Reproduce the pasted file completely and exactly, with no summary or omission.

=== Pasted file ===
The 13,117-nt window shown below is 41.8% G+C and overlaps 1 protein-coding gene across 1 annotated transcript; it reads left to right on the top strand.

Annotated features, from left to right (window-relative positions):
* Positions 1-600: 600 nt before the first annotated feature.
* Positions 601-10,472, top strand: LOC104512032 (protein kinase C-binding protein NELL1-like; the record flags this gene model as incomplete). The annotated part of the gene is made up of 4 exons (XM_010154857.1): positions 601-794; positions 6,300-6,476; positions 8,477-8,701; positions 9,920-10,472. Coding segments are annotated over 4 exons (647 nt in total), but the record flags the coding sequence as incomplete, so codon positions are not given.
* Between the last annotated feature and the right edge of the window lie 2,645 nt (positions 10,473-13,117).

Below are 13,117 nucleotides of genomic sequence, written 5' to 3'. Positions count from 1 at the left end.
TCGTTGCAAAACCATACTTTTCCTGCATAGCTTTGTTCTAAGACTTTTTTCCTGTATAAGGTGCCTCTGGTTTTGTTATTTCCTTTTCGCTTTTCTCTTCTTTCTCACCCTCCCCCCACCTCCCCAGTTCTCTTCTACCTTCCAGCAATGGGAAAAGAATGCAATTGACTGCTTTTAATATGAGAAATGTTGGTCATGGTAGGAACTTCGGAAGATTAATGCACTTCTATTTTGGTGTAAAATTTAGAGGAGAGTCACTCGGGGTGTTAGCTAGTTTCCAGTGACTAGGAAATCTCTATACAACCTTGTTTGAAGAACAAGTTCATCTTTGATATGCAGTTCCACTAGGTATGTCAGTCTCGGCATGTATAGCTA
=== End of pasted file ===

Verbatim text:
The 13,117-nt window shown below is 41.8% G+C and overlaps 1 protein-coding gene across 1 annotated transcript; it reads left to right on the top strand.

Annotated features, from left to right (window-relative positions):
* Positions 1-600: 600 nt before the first annotated feature.
* Positions 601-10,472, top strand: LOC104512032 (protein kinase C-binding protein NELL1-like; the record flags this gene model as incomplete). The annotated part of the gene is made up of 4 exons (XM_010154857.1): positions 601-794; positions 6,300-6,476; positions 8,477-8,701; positions 9,920-10,472. Coding segments are annotated over 4 exons (647 nt in total), but the record flags the coding sequence as incomplete, so codon positions are not given.
* Between the last annotated feature and the right edge of the window lie 2,645 nt (positions 10,473-13,117).

Below are 13,117 nucleotides of genomic sequence, written 5' to 3'. Positions count from 1 at the left end.
TCGTTGCAAAACCATACTTTTCCTGCATAGCTTTGTTCTAAGACTTTTTTCCTGTATAAGGTGCCTCTGGTTTTGTTATTTCCTTTTCGCTTTTCTCTTCTTTCTCACCCTCCCCCCACCTCCCCAGTTCTCTTCTACCTTCCAGCAATGGGAAAAGAATGCAATTGACTGCTTTTAATATGAGAAATGTTGGTCATGGTAGGAACTTCGGAAGATTAATGCACTTCTATTTTGGTGTAAAATTTAGAGGAGAGTCACTCGGGGTGTTAGCTAGTTTCCAGTGACTAGGAAATCTCTATACAACCTTGTTTGAAGAACAAGTTCATCTTTGATATGCAGTTCCACTAGGTATGTCAGTCTCGGCATGTATAGCTA